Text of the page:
"The current and widespread revival of interest in cycling is the subject of Under Your Own Power, by Sidney Moritz. Carefully planned, attractively photographed in color and neatly edited, the production is a pleasing and happy record of bright days in the summer sun. Mr. Moritz has shrewdly remembered in his film the predominant human interest of this leisured sport, as well as the lovely scenic vistas to which it leads, and has embroidered both of these subjects with distinctive angles and some successful "effect" shots framed by cycle wheels. Amusing, effective and well worded titles in color round out this highly entertaining etude of modern wheeling." Movie Makers, Dec. 1937, 630.
The English language translation of the film is A Wedding in the Country.
"The Unexpected, by Ernest H. Kremer, is that rara avis of the amateur movie world, a perfectly produced and universally entertaining family film. It is no secret, surely, that taking pictures of one's family outranks all other reasons prompting a home filmer to buy his camera. It is an equally open secret that the results, generally, are those that only a mother could love. Judged impersonally and by even the simplest movie standards, the technique is sloppy, camera treatment dull and continuity non-existent. But now, with The Unexpected, family film making takes on new stature and its apostles may speak with new pride. The picture tells a simple tale: A man arrives home and finds a note from his wife. Unexpectedly, she writes, she has been called to the city, but there is food in the icebox, et cetera, etc. Later that evening, after a suavely developed interlude of husbandly miming, the wife returns and announces that she expects a baby. The rest of the rewardingly short reel records early activities in the life of the infant, capped by a swift and comic climax. A simple tale, but superbly told. Mr. Kremer's technical skill, developed through years of competent 8mm. work, is more than a match for this, his first 16mm. production. Perhaps most outstanding among the picture's many fine points is its admirable economy of footage. Running a scant 325 feet of film, it has a sense of pace regrettably rare in amateur movies. Mr. Kremer, for example, recognizes the lap dissolve as a spatial transition, not a specious ornament — and he uses it as such with telling effect. His editing is crisp, his camera treatment incisive and his continuity planned and purposeful. The Unexpected, in proving that excellence can join hands with the hearthside, should be a ringing challenge to all family filmers." Movie Makers, Dec. 1948, 474-475.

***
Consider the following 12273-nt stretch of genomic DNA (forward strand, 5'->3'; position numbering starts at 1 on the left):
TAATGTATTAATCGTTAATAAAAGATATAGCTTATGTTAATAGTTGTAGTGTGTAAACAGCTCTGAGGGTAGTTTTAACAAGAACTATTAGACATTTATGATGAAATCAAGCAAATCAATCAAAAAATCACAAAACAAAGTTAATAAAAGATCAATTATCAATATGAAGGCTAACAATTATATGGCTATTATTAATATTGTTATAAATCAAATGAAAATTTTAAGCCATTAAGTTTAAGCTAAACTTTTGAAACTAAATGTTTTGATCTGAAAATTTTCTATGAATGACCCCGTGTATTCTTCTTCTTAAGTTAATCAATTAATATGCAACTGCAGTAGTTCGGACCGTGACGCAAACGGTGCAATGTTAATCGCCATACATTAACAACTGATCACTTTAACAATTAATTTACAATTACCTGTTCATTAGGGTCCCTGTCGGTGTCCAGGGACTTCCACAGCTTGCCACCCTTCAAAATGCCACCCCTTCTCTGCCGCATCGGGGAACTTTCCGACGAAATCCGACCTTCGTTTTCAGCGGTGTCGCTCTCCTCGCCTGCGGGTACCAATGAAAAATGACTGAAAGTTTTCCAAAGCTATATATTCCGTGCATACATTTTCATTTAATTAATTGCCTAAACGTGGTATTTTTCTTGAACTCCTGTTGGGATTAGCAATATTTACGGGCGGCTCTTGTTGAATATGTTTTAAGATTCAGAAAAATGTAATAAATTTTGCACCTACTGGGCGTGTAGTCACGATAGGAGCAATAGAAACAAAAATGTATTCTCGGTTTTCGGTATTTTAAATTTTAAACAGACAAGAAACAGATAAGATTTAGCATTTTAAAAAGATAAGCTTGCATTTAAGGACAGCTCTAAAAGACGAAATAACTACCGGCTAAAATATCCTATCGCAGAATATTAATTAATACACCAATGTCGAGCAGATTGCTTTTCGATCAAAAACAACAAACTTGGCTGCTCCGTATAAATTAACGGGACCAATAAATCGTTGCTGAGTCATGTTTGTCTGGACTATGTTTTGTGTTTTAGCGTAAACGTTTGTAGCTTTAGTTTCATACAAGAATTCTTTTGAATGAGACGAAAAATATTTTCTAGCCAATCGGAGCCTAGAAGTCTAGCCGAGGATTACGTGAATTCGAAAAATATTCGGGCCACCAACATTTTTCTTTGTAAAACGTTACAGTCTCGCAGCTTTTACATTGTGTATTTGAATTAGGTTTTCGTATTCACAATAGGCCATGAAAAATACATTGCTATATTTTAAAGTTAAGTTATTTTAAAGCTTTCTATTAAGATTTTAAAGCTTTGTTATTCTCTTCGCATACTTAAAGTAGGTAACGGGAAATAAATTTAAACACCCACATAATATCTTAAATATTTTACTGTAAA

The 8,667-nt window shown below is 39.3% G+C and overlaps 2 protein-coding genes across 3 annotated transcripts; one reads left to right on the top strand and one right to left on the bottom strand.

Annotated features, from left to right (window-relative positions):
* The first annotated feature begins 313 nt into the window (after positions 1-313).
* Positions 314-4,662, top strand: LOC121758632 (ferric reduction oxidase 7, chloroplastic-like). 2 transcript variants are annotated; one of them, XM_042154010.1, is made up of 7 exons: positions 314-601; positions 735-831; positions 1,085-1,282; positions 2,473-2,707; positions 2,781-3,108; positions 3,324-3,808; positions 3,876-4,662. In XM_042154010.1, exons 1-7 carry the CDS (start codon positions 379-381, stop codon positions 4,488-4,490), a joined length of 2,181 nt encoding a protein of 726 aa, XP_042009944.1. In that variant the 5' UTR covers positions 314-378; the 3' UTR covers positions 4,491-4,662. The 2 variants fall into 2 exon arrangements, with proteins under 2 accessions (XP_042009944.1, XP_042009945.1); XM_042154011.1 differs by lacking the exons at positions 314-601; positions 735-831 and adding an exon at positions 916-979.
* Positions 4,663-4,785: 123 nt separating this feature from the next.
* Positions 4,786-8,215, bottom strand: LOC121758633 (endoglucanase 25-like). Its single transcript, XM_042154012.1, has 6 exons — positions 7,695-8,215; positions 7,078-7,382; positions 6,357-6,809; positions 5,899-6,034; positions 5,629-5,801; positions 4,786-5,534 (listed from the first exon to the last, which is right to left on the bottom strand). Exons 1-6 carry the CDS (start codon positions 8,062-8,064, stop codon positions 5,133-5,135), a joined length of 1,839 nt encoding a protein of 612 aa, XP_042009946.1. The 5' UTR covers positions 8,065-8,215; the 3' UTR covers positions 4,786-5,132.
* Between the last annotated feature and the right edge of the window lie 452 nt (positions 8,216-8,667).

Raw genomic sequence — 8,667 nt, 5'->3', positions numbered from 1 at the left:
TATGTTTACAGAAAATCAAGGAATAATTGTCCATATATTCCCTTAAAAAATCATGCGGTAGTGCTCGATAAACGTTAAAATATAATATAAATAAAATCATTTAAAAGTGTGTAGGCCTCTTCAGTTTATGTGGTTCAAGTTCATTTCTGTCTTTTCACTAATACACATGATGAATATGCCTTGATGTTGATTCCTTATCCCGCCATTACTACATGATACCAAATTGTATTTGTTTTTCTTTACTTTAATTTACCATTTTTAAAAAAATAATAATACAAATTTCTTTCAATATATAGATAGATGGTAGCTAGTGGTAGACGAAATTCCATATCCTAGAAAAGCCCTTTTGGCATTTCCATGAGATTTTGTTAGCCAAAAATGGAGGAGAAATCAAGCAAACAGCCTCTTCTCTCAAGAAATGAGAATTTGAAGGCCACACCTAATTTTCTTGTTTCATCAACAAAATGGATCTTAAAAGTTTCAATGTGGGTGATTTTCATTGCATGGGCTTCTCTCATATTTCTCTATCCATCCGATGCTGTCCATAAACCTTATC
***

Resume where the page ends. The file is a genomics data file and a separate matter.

"This was a story by animated drawings. It was of the fairy tale type, but well executed, well handled and convincingly portrayed. Sakamoto deserves special commendation for his patience and for the splendid completion of a very difficult task." American Cinematographer, Feb. 1936, 73.
Total Pages: 292